Now, if you’ve managed to single the issue out as a problem with your VPN software, there’s a couple of things you can try in order to resolve it. First, you can try to select a different region (server) than the one you’re currently using. For instance, if you were defaulting to a server in the EU, try selecting the US or Asian server and see if that works out for you (just keep in mind that the further the server location you pick is from your real location, the bigger the ping will become and the slower your connection will be – it’ll be less noticeable if you’re merely browsing through web pages, and more noticeable if you’re gaming or streaming content). Always try to pick a location as close to your real location if speed is what you’re aiming for – unless you have a specific reason to pick a location that is more remote, of course. If your VPN software offers multiple servers in the same region, you can try selecting a different server without changing the country, too – this might be an ideal case for you.
Next up, you can try to disable the more data-intensive applications you might have running – the usual suspects here are any sort of applications that download something off the internet, as well as streaming services. It could even be your own OS if it happens to start downloading an update in the background without your consent (and we all know Windows loves doing this). Such applications (or processes) could put a huge strain on your VPN connection which could in turn cause you to drop your connection – especially if the VPN server you’re using is under a heavier load to begin with.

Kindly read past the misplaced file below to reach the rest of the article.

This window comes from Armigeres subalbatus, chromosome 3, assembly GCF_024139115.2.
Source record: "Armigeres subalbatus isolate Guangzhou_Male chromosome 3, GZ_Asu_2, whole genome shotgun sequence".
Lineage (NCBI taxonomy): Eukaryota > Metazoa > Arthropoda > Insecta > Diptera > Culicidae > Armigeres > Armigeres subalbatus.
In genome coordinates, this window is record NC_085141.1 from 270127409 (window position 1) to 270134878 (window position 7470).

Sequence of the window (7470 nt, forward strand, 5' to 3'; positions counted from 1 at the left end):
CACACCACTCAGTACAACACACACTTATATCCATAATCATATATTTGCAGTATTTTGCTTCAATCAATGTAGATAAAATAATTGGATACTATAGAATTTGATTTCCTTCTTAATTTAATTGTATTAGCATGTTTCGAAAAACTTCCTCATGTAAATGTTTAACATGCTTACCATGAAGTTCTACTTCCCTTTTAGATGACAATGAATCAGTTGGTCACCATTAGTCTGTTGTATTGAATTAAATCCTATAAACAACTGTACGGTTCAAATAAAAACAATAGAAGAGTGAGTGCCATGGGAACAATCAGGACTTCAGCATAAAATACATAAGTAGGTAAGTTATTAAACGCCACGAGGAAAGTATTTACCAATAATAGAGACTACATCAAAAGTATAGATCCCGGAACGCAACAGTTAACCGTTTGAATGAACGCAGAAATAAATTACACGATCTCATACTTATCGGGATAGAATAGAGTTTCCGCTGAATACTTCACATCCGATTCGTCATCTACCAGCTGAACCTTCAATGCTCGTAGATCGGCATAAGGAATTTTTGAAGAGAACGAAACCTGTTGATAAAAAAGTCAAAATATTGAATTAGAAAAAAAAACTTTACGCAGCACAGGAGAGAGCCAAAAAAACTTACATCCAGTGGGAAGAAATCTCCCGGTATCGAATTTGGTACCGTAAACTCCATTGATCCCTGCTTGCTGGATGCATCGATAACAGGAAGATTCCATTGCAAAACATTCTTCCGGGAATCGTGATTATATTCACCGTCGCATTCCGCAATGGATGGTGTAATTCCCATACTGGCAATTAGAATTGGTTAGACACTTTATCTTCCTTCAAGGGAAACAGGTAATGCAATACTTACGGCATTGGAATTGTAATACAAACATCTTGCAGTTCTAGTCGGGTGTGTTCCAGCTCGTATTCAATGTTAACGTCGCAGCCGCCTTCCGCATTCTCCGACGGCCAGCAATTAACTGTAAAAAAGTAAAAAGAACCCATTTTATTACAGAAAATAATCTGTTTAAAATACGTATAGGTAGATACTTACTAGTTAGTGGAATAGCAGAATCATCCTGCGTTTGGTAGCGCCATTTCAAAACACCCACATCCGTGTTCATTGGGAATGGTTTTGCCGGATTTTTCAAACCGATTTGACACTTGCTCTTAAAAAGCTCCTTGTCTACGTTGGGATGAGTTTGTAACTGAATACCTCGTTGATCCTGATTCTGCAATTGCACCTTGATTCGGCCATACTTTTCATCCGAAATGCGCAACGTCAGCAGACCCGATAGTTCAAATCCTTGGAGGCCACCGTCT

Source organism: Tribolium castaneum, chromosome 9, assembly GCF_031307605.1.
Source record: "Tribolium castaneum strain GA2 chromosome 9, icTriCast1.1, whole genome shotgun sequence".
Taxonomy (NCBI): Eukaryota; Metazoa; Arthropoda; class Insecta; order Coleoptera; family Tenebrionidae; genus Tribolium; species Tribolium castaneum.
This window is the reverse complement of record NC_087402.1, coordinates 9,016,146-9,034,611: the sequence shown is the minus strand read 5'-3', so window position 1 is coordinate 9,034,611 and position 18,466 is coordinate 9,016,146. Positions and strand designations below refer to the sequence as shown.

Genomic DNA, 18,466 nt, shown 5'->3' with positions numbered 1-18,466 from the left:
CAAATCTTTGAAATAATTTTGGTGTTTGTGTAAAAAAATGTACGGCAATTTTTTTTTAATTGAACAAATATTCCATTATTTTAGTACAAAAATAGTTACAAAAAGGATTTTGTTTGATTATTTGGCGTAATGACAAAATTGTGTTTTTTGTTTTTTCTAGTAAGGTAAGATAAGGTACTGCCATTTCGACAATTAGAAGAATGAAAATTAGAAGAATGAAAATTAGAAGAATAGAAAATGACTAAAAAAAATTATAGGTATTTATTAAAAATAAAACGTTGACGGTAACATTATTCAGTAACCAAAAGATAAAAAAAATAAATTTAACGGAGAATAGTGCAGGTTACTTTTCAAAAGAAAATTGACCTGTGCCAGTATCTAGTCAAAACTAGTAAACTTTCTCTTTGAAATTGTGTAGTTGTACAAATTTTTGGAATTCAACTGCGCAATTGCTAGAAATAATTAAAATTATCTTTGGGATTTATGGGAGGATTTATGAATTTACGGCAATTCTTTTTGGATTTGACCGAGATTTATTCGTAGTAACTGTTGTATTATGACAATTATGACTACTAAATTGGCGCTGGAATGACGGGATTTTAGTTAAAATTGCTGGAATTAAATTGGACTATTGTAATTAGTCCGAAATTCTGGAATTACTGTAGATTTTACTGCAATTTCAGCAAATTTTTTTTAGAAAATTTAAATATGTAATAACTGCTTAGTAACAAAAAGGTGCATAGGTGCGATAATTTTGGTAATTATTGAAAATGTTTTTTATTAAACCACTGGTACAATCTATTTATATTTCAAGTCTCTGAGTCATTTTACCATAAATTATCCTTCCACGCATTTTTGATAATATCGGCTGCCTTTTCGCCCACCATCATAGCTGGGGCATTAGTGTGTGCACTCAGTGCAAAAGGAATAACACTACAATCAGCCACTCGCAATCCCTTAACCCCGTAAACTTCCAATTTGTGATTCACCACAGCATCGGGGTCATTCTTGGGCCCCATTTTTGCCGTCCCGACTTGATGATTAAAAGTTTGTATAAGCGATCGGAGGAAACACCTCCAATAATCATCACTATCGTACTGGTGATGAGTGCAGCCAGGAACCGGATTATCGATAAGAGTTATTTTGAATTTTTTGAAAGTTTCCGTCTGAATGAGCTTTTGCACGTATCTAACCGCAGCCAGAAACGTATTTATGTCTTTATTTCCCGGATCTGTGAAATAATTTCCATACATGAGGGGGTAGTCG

If even reducing the load on your connection failed, you can try to change the protocol you’re using for your connection. The default protocol is usually OpenVPN – and for good reason, too. It’s perhaps the safest and best performing protocol out there currently. However, it’s not the end-all-be-all and there may be issues connected to using it in your specific circumstances. You can try to switch your protocol to something like IKEv2, in the hopes of getting a more stable connection (and this shouldn’t affect your speed too much, either). The protocols that are available to you will vary depending on the specific software and VPN provider you’re using, so feel free to do a bit of research on this topic and pick the protocol that seems like the best one for you.
Finally, we’ve come to the ultimate solution for everything IT-related: turn everything off and then on again. No, seriously – it became a joke due to how simple the step is, but it wouldn’t be recommended in so many situations if it didn’t work in a large number of cases. Simply restart your computer, router, and VPN software and try using your connection again – you’d be surprised how many people this routine helps.
If all else fails, you can try reaching out to the support department of the VPN provider you’re using – as they’ll have a better insight as to what is going on with your connection specifically. Failing that, perhaps switching the VPN provider isn’t a bad option, either – just make sure to do research and don’t trust free VPN software – nothing comes for free, and VPNs are no different.